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  1. This work extends previous research on subgoal labeled instructions by examining their effect across a semester-long, Java-based CS1 course. Across four quizzes, students were asked to explain in plain English the process that they would use to solve a programming problem. In this mixed methods study, we used the SOLO taxonomy to categorize student responses about problem-solving processes and compare students who learned with subgoal labels to those who did not. The use of the SOLO taxonomy classification allows us to look deeper than the mere correctness of answers to focus on the quality of the answers produced in terms of completeness of relevant concepts and explanation of relationships among concepts. Students who learned with subgoals produced higher-rated answers in terms of complexity and quality on three of four quizzes. Also, they were three times more likely to discuss issues of data type on a question about assignments and expressions than students who did not learn with subgoal labeling. This suggests that the use of subgoal labeling enabled students to gain a deeper and more complex understanding of the material presented in the course. 
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  2. Subgoal learning has improved student problem-solving performance in programming, but it has been tested for only one-to-two hours of instruction at a time. Our work pioneers implementing subgoal learning throughout an entire introductory programming course. In this paper we discuss the protocol that we used to identify subgoals for core programming procedures, present the subgoal labels created for the course, and outline the subgoal-labeled instructional materials that were designed for a Java-based course. To examine the effect of subgoal labeled materials on student performance in the course, we compared quiz and exam grades between students who learned using subgoal labels and those who learned using conventional materials. Initial results indicate that learning with subgoals improves performance on early applications of concepts. Moreover, variance in performance was lower and persistence in the course was higher for students who learned with subgoals compared to those who learned with conventional materials, suggesting that learning with subgoal labels may uniquely benefit students who would normally receive low grades or dropout of the course.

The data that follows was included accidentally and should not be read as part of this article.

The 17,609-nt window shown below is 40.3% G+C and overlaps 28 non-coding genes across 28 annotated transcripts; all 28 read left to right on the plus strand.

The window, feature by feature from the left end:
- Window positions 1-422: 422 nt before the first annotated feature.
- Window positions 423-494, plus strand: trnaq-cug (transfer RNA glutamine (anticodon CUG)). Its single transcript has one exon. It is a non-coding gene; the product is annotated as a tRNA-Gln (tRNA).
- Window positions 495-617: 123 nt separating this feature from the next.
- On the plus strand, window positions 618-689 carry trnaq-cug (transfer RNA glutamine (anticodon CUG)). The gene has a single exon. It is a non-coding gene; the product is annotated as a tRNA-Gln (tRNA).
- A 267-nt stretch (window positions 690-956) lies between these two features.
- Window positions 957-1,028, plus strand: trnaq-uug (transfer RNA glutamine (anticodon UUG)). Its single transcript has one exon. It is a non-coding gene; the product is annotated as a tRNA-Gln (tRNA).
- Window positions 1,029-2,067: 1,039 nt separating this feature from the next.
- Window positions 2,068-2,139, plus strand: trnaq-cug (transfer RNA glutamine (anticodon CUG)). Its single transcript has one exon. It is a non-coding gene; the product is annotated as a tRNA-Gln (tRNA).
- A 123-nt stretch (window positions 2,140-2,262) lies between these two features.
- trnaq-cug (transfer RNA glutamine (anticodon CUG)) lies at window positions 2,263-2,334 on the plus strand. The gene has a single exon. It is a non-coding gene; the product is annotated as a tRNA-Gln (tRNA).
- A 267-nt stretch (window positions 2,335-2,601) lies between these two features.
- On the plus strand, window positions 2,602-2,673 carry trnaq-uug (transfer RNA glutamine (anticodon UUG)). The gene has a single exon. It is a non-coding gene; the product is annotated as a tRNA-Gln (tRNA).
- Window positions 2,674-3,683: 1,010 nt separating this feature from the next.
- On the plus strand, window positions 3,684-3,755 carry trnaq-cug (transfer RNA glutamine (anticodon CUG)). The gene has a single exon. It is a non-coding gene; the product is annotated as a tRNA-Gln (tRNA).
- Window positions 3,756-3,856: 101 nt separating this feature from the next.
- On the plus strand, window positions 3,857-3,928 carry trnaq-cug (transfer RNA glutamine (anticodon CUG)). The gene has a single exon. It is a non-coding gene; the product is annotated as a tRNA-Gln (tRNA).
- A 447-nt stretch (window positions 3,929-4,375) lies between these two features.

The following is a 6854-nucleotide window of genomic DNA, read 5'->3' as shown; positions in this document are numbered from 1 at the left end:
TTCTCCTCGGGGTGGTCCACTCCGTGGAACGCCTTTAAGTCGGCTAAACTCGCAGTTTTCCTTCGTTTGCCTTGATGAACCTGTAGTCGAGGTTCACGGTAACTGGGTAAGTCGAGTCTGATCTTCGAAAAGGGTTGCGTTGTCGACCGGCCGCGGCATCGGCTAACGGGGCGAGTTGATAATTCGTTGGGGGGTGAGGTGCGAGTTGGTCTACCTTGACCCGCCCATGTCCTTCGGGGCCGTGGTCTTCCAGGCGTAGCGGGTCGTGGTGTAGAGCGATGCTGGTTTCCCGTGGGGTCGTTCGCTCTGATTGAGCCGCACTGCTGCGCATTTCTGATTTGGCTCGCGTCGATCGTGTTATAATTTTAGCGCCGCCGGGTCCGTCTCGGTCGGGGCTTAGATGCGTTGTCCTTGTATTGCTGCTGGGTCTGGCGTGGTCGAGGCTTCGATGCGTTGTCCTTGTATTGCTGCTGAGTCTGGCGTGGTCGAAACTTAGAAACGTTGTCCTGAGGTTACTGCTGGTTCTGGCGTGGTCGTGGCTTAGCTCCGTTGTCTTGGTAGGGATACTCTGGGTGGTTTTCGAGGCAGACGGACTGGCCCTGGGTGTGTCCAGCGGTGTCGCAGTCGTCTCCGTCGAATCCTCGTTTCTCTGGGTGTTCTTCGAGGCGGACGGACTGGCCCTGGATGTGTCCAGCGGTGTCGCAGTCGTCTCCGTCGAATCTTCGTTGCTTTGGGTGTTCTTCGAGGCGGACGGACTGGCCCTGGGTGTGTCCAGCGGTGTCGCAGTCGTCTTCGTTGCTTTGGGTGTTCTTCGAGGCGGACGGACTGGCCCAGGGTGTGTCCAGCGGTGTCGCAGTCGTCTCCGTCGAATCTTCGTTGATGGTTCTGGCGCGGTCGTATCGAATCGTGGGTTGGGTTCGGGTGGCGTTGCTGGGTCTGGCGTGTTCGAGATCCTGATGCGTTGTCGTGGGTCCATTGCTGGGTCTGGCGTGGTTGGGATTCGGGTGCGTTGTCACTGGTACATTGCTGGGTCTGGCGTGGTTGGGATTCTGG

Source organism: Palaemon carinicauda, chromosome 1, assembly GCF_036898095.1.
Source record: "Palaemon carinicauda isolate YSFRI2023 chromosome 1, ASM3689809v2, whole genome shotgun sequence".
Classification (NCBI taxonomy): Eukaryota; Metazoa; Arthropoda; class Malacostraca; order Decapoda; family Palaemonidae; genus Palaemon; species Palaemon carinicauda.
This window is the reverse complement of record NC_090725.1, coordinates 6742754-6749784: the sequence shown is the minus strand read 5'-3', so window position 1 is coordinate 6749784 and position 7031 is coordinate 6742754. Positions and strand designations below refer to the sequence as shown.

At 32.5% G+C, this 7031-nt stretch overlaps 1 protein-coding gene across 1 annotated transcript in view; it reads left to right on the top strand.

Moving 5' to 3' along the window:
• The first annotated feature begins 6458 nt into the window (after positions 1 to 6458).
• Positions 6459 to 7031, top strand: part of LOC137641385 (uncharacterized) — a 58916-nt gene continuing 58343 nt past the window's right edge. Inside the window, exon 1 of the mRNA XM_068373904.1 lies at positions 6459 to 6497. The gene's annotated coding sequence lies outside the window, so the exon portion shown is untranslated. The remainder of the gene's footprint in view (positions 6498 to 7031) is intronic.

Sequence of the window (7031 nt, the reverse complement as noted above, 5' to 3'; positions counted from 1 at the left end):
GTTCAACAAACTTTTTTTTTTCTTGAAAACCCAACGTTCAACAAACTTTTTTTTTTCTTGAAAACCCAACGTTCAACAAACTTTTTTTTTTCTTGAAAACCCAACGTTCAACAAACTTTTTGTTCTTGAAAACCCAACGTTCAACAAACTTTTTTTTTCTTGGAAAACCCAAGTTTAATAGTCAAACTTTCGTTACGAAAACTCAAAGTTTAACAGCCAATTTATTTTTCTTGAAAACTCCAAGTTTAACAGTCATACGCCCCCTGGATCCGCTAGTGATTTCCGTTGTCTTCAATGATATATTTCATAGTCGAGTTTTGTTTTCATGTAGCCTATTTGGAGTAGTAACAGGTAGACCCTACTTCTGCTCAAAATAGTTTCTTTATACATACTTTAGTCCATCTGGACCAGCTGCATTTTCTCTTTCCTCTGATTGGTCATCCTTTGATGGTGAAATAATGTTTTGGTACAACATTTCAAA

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  3. There have been many calls recently for computing for all across the nation. While there are many opportunities to study and use computing to advance the fields of computer science, software development, and information technology, computing is also needed in a wide range of other disciplines, including engineering. Most engineering programs require students take a course that teaches them introductory programming, which covers many of the same topics as an introductory course for computing majors (and at times may be the same course). However, statistics about the success of a course that is an introductory programming course are sobering; approximately half the students will fail, forcing them to either repeat the course or leave their chosen field of study if passing the course is required. This NSF IUSE project incorporates instructional techniques identified through educational psychology research as effective ways to improve student learning and retention in introductory programming. The research team has developed worked examples of problems that incorporate subgoal labels, which are explanations that describe the function of steps in the problem solution to the learner and highlight the problem-solving process. Using subgoal labels within worked examples, which has been effective in other STEM fields, students are able to see an expert's problem solving process, which helps students learn to solving problems before they can solve problem themselves. Experts, including instructors, teaching introductory level courses are often unable to explain the process they use in problem solving at a level that learners can grasp because they have automated much of the problem-solving processes after many years of practice. This submission will present the results of the first part of development of subgoals and will explain how to integrate them into classroom lessons in introductory computing classes. 
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